“This is my beloved Son.” Every eye was fixed on Jesus. The voice from the heavens spoke. This is My Son.
Every once in a while, I think it pays to review the basic doctrine of the Blessed Trinity. The Catholic doctrine of the Trinity comes directly from the life of the Christ. To believe in Jesus is to believe in the Catholic doctrine of the Trinity. All ‘mainstream’ Christians share these same dogmas, which go back to the Ecumenical Council of… Nicaea!
Okay. Point one: It makes no sense to say that there are multiple gods, or that there is no God. God, the genius and the power behind and above and in everything, the artisan of all things: there can only be one, and there must be one. If there were more than one, then none of them would be God. And if there were less than One, then we have no rational explanation for the existence of, the order of, the goodness of, and the beauty of all the things we experience.
God is the one and only being Who always has been. God’s infinitely powerful existence gives existence to all other existing things. One Creator, one Lord, one absolute, ultimate good and beautiful Truth with a capital T.
So: the religious teachings of the world can be divided into doctrines of God that make sense and doctrines that don’t. The world is divided into Jews and Gentiles, into those who recognize the one true God as the most important fact of life, and those who don’t. We are Jews.
We are the Jews who believe in the divine Jew, Jesus Christ. The Jew who did not put Himself forward merely as a wise sage or a professional nice guy, but Who unequivocally presented Himself as the only-begotten Son of the eternal Father. We believe in the Jew about Whom the God of the Jews audibly said, at least twice: “This is My Son.”
God from God, light from light, true God from true God, begotten, not made, consubstantial with the Father.
To hold the doctrine of the Trinity requires casting aside many delusions about what our minds can now grasp about God. We do not delude ourselves into thinking that we can understand the divine substance, like we can understand the substance of an apple, or the substance of an argument in favor of the pro-life cause.
Nor do we delude ourselves by thinking that we can fathom or imagine how, or in what manner, or after what fashion, the eternal and infinite Father has begotten the eternal and infinite Son. We can try to formulate analogies, but the analogies and explanations always fall short. Nor do we pretend to offer exhaustive explanations about how the eternal begetting of the Son means also the eternal proceeding forth of the infinite Holy Spirit. We do not understand; we believe. We believe that the eternal begetting of the Son and the eternal proceeding of the Spirit are facts. They are the most certain of all facts.
One Creator, one Lord, one God, Whose divinity is more simple, more clear, more undivided and brilliant than the rays of the sun. This perfectly united God has a perfect Son and a perfect Spirit. Three divine ______________. One divine ______________.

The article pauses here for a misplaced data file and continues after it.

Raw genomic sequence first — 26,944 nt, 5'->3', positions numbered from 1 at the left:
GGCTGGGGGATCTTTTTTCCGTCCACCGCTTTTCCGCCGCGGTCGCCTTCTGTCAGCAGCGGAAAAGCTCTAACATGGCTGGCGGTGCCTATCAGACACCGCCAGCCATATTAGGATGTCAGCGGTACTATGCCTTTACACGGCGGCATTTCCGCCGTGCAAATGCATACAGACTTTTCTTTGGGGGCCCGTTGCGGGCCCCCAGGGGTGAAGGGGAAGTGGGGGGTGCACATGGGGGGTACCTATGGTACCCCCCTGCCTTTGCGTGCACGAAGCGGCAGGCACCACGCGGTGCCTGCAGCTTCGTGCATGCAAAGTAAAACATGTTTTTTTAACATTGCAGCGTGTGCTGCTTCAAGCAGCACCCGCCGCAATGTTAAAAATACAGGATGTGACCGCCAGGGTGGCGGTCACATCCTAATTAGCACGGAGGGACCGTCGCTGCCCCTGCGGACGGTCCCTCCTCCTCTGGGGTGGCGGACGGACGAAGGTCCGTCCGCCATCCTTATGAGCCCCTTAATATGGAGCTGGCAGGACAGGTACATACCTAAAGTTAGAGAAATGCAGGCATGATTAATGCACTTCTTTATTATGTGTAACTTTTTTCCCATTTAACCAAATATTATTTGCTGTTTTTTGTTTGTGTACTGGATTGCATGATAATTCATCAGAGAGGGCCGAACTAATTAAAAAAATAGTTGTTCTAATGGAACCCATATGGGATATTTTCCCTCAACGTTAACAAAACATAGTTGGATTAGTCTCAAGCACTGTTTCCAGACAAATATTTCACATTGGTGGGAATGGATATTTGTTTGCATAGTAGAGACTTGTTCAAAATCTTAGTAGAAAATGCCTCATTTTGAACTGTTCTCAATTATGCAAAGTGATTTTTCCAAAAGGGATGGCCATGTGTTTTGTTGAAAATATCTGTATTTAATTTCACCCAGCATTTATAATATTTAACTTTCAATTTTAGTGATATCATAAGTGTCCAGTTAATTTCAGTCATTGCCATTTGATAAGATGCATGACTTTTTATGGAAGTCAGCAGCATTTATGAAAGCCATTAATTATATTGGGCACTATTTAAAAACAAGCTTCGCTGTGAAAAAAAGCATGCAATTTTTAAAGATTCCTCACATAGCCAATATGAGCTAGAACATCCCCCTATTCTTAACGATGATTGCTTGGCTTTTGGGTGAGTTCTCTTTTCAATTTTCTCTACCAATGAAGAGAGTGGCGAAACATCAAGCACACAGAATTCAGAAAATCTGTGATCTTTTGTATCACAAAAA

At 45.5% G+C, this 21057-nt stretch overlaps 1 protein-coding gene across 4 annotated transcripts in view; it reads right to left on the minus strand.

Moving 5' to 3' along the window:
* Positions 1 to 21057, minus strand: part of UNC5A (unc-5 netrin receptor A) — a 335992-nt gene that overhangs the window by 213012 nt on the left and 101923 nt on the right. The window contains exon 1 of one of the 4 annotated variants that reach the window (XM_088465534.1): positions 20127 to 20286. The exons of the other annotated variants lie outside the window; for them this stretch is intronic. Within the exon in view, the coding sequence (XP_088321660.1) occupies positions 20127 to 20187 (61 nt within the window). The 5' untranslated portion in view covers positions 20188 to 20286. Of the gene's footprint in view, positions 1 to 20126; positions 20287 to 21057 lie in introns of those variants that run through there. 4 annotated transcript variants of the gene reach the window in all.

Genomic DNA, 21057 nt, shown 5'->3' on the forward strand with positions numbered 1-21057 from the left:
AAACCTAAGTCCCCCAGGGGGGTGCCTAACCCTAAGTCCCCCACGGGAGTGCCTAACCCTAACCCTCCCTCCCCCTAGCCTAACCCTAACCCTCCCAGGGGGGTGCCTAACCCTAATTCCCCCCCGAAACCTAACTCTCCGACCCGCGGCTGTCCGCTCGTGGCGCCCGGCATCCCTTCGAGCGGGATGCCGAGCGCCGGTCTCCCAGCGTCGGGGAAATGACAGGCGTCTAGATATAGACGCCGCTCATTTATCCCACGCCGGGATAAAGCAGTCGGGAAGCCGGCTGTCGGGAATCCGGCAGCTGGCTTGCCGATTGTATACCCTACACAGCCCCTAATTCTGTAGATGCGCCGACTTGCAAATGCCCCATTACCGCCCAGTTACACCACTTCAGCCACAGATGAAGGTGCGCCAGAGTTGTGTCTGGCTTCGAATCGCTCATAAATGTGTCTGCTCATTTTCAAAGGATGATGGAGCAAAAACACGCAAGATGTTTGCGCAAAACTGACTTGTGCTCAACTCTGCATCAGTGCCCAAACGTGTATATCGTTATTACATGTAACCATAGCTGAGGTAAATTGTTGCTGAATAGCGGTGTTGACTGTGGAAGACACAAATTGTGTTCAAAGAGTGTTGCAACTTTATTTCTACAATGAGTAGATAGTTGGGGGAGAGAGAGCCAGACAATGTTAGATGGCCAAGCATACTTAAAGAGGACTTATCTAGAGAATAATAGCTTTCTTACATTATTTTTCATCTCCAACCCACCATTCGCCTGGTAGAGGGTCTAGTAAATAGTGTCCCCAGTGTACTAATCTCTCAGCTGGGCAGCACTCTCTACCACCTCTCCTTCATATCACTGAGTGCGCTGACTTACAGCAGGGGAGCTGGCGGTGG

(We have got to be able to fill in these blanks. No watching any football until you can fill in these answers!) (I just checked, and even Google quick-search knows.) (“Essence” and “nature” are synonyms and both count as right.)
The three Persons: Equally infinite and eternal, equally transcendent and powerful, equally mysterious and awesome and wise. Each distinct from the other. The Father is not the Son, and the Son is not the Father, (What absurdity to say that the Son is the Father!*) and the Holy Spirit is neither the Father nor the Son. But the Father and the Son and the Holy Spirit are one, the one true God.
Eternally distinct, therefore, the Persons, by the unique divine act of eternally begetting the Son and eternally breathing forth the omnipotent, life-giving Spirit. But the eternal distinction of the Persons does not divide God from Himself, does not make three divine “Beings.” The eternal begetting and the eternal procession of love: these unique and mysterious divine ‘acts’ actually make the perfectly united God to be the sole, simple, absolutely singular Being that He is.
The Trinity, the one God, in the bosom of eternity, chose to create the universe. Father, Son, and Holy Spirit have created all created things–by a free, utterly unencumbered decision.
All three Persons have created, all three Persons have loved what they together have made, and two of the Persons have undertaken missions in time, in order to save creation and bring it to fulfillment.
The Father is, from ages unto ages. The Son is, from ages unto ages, and the Son has been sent into time. He has become one of us, through the mystery of the _________________. (Again, this is a must-know. No football until you get it.) The eternal Son of the eternal Father has lived a pilgrim human life, measured by time. The eternal Son’s human life has given our human race a door into eternity.
The Holy Spirit also is, from ages unto ages, and He also has been sent into time in order to… Sanctify us in truth! He comes into the world to abide in our souls. To make wise and united what had been ignorant and at-odds.
Blessed be the holy and undivided Trinity! Blessed be the Father! Blessed be the Son! Blessed be the Holy Spirit! Praise You, Jesus, for revealing the eternal Truth!
* That’s called Sabellianism or Modalism or Patripassianism.
One thought on “This is My Son!”
Amen, Father Mark!